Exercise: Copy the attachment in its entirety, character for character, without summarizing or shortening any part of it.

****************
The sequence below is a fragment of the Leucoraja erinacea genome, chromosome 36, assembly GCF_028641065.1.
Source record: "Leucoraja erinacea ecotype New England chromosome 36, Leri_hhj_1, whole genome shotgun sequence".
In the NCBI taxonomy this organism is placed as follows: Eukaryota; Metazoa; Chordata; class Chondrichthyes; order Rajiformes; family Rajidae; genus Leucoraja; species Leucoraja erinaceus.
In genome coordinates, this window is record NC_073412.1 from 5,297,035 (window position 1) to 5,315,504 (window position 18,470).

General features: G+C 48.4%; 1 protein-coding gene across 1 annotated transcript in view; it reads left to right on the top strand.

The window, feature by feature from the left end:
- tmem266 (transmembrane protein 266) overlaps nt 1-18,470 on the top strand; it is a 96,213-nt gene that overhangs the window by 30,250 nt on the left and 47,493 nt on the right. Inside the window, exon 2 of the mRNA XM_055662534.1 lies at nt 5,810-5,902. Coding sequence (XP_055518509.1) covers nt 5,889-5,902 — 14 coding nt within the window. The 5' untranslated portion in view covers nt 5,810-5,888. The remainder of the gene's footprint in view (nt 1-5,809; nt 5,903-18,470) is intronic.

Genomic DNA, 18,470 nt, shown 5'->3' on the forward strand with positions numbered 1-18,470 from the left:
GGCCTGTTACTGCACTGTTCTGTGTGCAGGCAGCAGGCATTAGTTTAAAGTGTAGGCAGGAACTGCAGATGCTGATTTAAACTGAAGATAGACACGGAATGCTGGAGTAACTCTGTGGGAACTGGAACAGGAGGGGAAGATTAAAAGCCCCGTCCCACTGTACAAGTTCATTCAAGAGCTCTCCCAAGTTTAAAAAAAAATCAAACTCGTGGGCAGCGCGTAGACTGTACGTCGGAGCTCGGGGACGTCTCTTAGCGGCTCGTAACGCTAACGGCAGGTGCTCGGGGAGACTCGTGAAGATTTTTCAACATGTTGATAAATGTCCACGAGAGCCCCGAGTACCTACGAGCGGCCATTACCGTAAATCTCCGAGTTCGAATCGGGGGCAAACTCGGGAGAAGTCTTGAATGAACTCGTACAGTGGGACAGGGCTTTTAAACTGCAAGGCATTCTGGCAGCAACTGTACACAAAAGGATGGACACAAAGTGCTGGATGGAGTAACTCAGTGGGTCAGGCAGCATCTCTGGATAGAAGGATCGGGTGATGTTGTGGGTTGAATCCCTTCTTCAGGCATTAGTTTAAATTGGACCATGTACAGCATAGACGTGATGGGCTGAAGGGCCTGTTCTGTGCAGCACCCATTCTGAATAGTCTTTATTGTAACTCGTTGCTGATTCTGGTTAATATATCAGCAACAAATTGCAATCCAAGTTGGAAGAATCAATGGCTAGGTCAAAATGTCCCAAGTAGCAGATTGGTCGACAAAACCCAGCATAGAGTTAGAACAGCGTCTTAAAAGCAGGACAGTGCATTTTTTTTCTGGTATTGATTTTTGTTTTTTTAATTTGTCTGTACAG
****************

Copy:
The sequence below is a fragment of the Leucoraja erinacea genome, chromosome 36, assembly GCF_028641065.1.
Source record: "Leucoraja erinacea ecotype New England chromosome 36, Leri_hhj_1, whole genome shotgun sequence".
In the NCBI taxonomy this organism is placed as follows: Eukaryota; Metazoa; Chordata; class Chondrichthyes; order Rajiformes; family Rajidae; genus Leucoraja; species Leucoraja erinaceus.
In genome coordinates, this window is record NC_073412.1 from 5,297,035 (window position 1) to 5,315,504 (window position 18,470).

General features: G+C 48.4%; 1 protein-coding gene across 1 annotated transcript in view; it reads left to right on the top strand.

The window, feature by feature from the left end:
- tmem266 (transmembrane protein 266) overlaps nt 1-18,470 on the top strand; it is a 96,213-nt gene that overhangs the window by 30,250 nt on the left and 47,493 nt on the right. Inside the window, exon 2 of the mRNA XM_055662534.1 lies at nt 5,810-5,902. Coding sequence (XP_055518509.1) covers nt 5,889-5,902 — 14 coding nt within the window. The 5' untranslated portion in view covers nt 5,810-5,888. The remainder of the gene's footprint in view (nt 1-5,809; nt 5,903-18,470) is intronic.

Genomic DNA, 18,470 nt, shown 5'->3' on the forward strand with positions numbered 1-18,470 from the left:
GGCCTGTTACTGCACTGTTCTGTGTGCAGGCAGCAGGCATTAGTTTAAAGTGTAGGCAGGAACTGCAGATGCTGATTTAAACTGAAGATAGACACGGAATGCTGGAGTAACTCTGTGGGAACTGGAACAGGAGGGGAAGATTAAAAGCCCCGTCCCACTGTACAAGTTCATTCAAGAGCTCTCCCAAGTTTAAAAAAAAATCAAACTCGTGGGCAGCGCGTAGACTGTACGTCGGAGCTCGGGGACGTCTCTTAGCGGCTCGTAACGCTAACGGCAGGTGCTCGGGGAGACTCGTGAAGATTTTTCAACATGTTGATAAATGTCCACGAGAGCCCCGAGTACCTACGAGCGGCCATTACCGTAAATCTCCGAGTTCGAATCGGGGGCAAACTCGGGAGAAGTCTTGAATGAACTCGTACAGTGGGACAGGGCTTTTAAACTGCAAGGCATTCTGGCAGCAACTGTACACAAAAGGATGGACACAAAGTGCTGGATGGAGTAACTCAGTGGGTCAGGCAGCATCTCTGGATAGAAGGATCGGGTGATGTTGTGGGTTGAATCCCTTCTTCAGGCATTAGTTTAAATTGGACCATGTACAGCATAGACGTGATGGGCTGAAGGGCCTGTTCTGTGCAGCACCCATTCTGAATAGTCTTTATTGTAACTCGTTGCTGATTCTGGTTAATATATCAGCAACAAATTGCAATCCAAGTTGGAAGAATCAATGGCTAGGTCAAAATGTCCCAAGTAGCAGATTGGTCGACAAAACCCAGCATAGAGTTAGAACAGCGTCTTAAAAGCAGGACAGTGCATTTTTTTTCTGGTATTGATTTTTGTTTTTTTAATTTGTCTGTACAG